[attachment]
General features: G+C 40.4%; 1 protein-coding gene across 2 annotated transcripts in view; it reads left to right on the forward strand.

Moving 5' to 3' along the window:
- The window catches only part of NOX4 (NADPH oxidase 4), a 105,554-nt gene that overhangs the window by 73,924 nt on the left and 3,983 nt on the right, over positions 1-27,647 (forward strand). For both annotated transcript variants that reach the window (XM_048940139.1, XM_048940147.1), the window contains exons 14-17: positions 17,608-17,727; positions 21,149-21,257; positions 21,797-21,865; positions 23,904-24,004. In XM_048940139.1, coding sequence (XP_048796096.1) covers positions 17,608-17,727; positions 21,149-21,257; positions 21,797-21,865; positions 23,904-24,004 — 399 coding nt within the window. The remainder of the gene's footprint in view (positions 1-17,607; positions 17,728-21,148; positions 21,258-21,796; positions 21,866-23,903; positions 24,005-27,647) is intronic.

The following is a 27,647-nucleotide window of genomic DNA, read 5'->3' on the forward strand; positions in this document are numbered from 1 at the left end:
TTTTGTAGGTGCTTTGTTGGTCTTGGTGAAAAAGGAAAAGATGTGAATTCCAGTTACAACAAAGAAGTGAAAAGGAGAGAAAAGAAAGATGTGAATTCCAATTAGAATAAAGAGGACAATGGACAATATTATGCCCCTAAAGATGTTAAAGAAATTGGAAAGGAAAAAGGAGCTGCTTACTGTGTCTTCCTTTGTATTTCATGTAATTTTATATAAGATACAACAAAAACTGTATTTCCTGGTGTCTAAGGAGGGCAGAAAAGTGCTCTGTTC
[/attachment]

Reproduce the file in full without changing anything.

General features: G+C 40.4%; 1 protein-coding gene across 2 annotated transcripts in view; it reads left to right on the forward strand.

Moving 5' to 3' along the window:
- The window catches only part of NOX4 (NADPH oxidase 4), a 105,554-nt gene that overhangs the window by 73,924 nt on the left and 3,983 nt on the right, over positions 1-27,647 (forward strand). For both annotated transcript variants that reach the window (XM_048940139.1, XM_048940147.1), the window contains exons 14-17: positions 17,608-17,727; positions 21,149-21,257; positions 21,797-21,865; positions 23,904-24,004. In XM_048940139.1, coding sequence (XP_048796096.1) covers positions 17,608-17,727; positions 21,149-21,257; positions 21,797-21,865; positions 23,904-24,004 — 399 coding nt within the window. The remainder of the gene's footprint in view (positions 1-17,607; positions 17,728-21,148; positions 21,258-21,796; positions 21,866-23,903; positions 24,005-27,647) is intronic.

The following is a 27,647-nucleotide window of genomic DNA, read 5'->3' on the forward strand; positions in this document are numbered from 1 at the left end:
TTTTGTAGGTGCTTTGTTGGTCTTGGTGAAAAAGGAAAAGATGTGAATTCCAGTTACAACAAAGAAGTGAAAAGGAGAGAAAAGAAAGATGTGAATTCCAATTAGAATAAAGAGGACAATGGACAATATTATGCCCCTAAAGATGTTAAAGAAATTGGAAAGGAAAAAGGAGCTGCTTACTGTGTCTTCCTTTGTATTTCATGTAATTTTATATAAGATACAACAAAAACTGTATTTCCTGGTGTCTAAGGAGGGCAGAAAAGTGCTCTGTTC